Maine emergency responders train for anthrax scenario
The responders dealt with dozens of simulated fatalities from two explosions, including the explosion of an anthrax-laced bomb. The simulation was meant to improve coordination skills between municipal, private and federal agencies, the Kennebec Journal reports.
"You hope something never happens, but you want to exercise to make sure you've gone through it," James Doherty, the Maine VA Medical Center spokesman, said, according to the Kennebec Journal. "You realize your strengths and the areas that can be improved."
The more than two hour exercise allowed responders to practice wearing protective gear, treating patients in a decontamination station and bandaging and loading passengers into an ambulance to be taken to larger Augusta and Waterville hospitals. High school students from the Augusta-based Capital Area Technical Center stood in for the patients during the exercise, according to the Kennebec Journal.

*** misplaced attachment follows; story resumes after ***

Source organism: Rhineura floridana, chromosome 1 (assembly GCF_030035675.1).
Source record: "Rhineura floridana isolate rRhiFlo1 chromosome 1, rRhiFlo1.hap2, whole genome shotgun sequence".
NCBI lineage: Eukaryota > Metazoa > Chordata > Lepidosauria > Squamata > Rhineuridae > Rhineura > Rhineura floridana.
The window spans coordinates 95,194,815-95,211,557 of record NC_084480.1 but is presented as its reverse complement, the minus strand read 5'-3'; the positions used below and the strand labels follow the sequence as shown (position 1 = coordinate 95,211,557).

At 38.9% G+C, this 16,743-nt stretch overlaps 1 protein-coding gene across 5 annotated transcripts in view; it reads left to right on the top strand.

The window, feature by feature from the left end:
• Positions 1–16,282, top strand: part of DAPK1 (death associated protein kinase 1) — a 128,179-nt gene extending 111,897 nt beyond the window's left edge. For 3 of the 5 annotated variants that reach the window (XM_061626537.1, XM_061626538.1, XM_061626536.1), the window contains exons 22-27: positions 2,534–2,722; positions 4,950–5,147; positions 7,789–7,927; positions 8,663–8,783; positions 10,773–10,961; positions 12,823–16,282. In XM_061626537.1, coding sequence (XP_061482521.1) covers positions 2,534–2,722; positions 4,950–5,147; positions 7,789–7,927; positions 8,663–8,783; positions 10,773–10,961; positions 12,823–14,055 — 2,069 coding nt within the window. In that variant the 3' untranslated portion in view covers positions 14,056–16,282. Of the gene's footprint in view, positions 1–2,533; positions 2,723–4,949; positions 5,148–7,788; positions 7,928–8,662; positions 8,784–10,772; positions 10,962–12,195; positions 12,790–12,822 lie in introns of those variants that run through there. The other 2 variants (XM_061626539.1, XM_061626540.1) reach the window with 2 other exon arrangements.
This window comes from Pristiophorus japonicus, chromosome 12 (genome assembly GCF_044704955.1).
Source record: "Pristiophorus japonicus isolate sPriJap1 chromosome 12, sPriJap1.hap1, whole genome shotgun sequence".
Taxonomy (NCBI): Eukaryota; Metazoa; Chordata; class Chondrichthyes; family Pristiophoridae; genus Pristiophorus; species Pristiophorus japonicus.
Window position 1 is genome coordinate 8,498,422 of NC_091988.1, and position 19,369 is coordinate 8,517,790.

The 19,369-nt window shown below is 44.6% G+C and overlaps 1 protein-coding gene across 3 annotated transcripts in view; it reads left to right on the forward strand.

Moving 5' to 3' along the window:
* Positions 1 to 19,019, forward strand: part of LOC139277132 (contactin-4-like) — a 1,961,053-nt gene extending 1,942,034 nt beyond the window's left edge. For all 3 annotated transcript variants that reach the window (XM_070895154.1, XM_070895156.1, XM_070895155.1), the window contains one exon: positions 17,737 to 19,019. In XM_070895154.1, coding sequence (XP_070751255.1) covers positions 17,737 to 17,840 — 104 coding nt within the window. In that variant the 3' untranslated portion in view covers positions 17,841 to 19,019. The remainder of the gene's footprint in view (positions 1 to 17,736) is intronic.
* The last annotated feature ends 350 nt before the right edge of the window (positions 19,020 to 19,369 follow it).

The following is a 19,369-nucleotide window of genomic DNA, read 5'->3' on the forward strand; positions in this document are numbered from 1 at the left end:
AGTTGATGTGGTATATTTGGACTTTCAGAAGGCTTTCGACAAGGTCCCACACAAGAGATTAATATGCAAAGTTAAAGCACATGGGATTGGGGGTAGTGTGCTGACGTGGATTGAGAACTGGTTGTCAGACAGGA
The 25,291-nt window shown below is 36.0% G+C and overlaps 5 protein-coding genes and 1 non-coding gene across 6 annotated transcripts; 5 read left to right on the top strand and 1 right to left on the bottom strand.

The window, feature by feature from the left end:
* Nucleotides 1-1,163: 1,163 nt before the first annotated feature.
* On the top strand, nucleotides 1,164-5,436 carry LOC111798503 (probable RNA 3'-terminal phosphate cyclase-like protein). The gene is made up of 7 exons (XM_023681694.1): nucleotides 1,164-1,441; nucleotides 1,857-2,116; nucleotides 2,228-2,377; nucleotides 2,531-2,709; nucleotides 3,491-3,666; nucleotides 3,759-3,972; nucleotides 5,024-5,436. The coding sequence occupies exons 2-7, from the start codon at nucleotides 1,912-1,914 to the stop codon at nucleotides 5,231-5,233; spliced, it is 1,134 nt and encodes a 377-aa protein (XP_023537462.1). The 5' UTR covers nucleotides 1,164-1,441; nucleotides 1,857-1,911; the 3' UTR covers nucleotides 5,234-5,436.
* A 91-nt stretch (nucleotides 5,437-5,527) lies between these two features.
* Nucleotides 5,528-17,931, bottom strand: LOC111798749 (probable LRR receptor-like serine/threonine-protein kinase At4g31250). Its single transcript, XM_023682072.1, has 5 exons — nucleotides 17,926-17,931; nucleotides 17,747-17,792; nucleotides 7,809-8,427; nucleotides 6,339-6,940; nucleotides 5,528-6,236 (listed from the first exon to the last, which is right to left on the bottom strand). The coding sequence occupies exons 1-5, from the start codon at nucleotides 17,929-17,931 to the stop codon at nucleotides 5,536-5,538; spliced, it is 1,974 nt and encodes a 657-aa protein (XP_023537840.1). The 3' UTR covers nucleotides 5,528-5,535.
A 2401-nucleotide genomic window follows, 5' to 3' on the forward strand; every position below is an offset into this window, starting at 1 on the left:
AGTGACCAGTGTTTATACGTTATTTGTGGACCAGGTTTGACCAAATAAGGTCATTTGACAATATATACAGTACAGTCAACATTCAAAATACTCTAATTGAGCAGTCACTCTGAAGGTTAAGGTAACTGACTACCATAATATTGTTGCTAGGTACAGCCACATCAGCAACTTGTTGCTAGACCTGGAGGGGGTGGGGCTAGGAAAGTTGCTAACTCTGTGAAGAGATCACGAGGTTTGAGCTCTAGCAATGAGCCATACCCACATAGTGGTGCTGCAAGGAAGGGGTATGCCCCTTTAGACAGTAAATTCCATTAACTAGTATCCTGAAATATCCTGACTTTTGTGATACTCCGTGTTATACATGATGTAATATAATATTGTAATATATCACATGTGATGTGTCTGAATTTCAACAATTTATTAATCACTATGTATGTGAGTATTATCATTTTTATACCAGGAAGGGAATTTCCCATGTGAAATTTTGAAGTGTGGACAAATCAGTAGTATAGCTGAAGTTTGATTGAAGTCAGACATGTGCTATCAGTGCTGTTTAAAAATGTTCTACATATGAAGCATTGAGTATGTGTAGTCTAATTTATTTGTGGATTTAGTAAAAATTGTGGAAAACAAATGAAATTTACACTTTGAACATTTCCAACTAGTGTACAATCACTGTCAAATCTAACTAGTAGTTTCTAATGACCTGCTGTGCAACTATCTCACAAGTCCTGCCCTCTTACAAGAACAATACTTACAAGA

In July 2010, James Popkowski, a former Marine and disgruntled patient, fired several shots at the hospital that came within several feet of patients and staff. Popkowski was later shot and killed by VA police and Maine game wardens. The shooting has left an impact on medical center staff.
"We don't have to spend a lot of time convincing people to take a drill seriously," Ryan Lilly, the director of the medical center, said, the Kennebec Journal reports.
Lilly said that the shooting shows how important it is to practice responses to different emergency situations.
The exercise attendees included members of Maine's Army National Guard Civilian Response Team, Delta Ambulance, the Maine Emergency Management, the Kennebec County Emergency Management, the Augusta Fire and Rescue and the VA Office of Emergency Management.